Professor and dean emerita Dr. Jane O'Dea served for ten years from 2000-2010 as Dean of the Faculty of Education. She remembers of her first days on campus: "I was completely won over, realizing that I had found in the University of Lethbridge, a diverse, inclusive, creative community of scholars, where an artist-philosopher and Irish immigrant could find a home and a sense of belonging." Dr. O'Dea has always advocated that education entails nurturing the life of the mind, and that teachers are (and have always been) guardians of that life. She believed with a passion that the Faculty of Education had a legacy of commitment to enduring traditions, and to the spirit of innovation that was responsive to challenges and change—evident in the current state of its navigating and adaptation to the challenges of COVID-19. Dr. O’Dea now divides her time between homes in Ireland and Vancouver Island with husband and former faculty member Dr. Brian Titley.
What does the word wellness mean for you? Wellness for me is stillness—the kind of stillness that occurs when you are utterly and completely absorbed in something you love, or are fascinated by, to the point where time stands still and external rewards, consequences, and expectations go out the window. Instead, you are totally concentrated and absorbed, at one with your activity and filled with a profound sense of peace and calmness as your mind and body work in perfect harmony creating a unique, aesthetic, sensual experience.
Such experiences can happen writing an academic article, playing Chopin’s Prelude No. 4 on the piano, standing contemplating the stars in Southern Alberta’s big sky country, or sitting and looking at the sea in County Clare, Ireland. In truth, the ways are myriad.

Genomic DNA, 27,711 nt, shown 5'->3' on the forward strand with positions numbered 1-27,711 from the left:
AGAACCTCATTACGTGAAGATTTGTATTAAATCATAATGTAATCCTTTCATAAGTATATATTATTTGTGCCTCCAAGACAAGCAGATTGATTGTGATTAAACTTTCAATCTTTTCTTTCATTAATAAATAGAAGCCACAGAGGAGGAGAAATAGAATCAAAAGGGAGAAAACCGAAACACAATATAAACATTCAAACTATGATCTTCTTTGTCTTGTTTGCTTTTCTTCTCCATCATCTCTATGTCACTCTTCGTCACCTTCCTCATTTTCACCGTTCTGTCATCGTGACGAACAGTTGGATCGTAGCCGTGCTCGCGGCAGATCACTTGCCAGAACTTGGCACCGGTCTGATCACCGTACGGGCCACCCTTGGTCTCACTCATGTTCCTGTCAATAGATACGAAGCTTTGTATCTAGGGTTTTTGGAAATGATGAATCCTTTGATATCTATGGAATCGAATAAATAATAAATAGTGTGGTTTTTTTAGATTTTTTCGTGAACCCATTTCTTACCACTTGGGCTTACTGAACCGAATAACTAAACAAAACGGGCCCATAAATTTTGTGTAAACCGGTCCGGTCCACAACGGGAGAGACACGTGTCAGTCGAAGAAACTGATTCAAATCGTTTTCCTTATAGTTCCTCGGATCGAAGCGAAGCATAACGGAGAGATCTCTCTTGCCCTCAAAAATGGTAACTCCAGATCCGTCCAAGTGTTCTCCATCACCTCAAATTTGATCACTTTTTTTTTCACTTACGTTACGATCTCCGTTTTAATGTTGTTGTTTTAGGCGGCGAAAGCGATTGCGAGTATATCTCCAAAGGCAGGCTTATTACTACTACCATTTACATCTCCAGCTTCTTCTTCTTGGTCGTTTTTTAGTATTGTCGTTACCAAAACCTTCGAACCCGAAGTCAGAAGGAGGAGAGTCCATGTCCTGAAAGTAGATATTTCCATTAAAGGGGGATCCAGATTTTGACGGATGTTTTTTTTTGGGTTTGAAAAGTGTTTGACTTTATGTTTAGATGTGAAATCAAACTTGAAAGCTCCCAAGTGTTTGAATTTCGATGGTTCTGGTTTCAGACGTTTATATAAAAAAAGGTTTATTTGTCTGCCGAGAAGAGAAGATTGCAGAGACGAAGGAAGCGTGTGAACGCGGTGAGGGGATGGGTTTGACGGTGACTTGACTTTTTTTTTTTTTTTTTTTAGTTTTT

Can you discuss the notion of slowing down? Heidegger suggested that the capacity for such deep, still thought is profoundly human and important. But it requires slowing down and simply “being”, a notion totally at odds with the fast-paced, achievement-driven, globalized world in which we were living before COVID. It’s often said of older people that they are “slowing down,” a statement, however, rarely construed as complimentary. More usually it indicates the reverse—the notion that as we move inexorably towards death, our experiences inevitably become less vibrant, less interesting, much less engaging. I remember I used to fear retirement for exactly that reason . . .
But, aging, retirement—and even you too, COVID—have taught me that “it ain’t necessarily so.” Instead, in the enforced slowness and isolation of the COVID environment, all of us, old and young, have been given the time to contemplate fully that which fascinates and moves us. In so doing, it provides a unique opportunity to think deeply and well—the very essence of knowledge and wisdom.
On Thoreau, Rousseau, and Eliot. The value of such thought has always had its advocates. Thoreau urged us to spend time alone in the forest. Rousseau championed long, solitary walks. Eliot wrote “teach us to sit still.” Sage advice fashioned for the time of COVID. Perhaps we should listen . . .
Related story links to the Faculty of Education Wellness Initiative series:
• The Faculty of Education WELLNESS INITIATIVE: Supporting a Focus on Health and Well-Being
• Wellness is Coping with Stress Through Art and Music: Jenn Pellerin
• Wellness During the COVID-19 Experience, PSII, and Staying Connected: Kelsey Shoults
• Wellness is Being in the Moment: Kenneth Oppel
• Wellness is About Having a Consistent Routine: Alex Funk (BEd '17)
• Wellness is Spiritual: David Slomp
• Wellness is Ranching: Danny Balderson
• Coping with COVID-19: Harnessing our Natural Stress Response
• Coping with COVID-19: Loneliness
Writer: Darcy Tamayose | Photograph courtesy of Jane O'Dea
Learn more about the Faculty of Education: Legacy Magazine (2008-2019)
Twitter: @ULethbridgeEdu Website: uleth.ca/education
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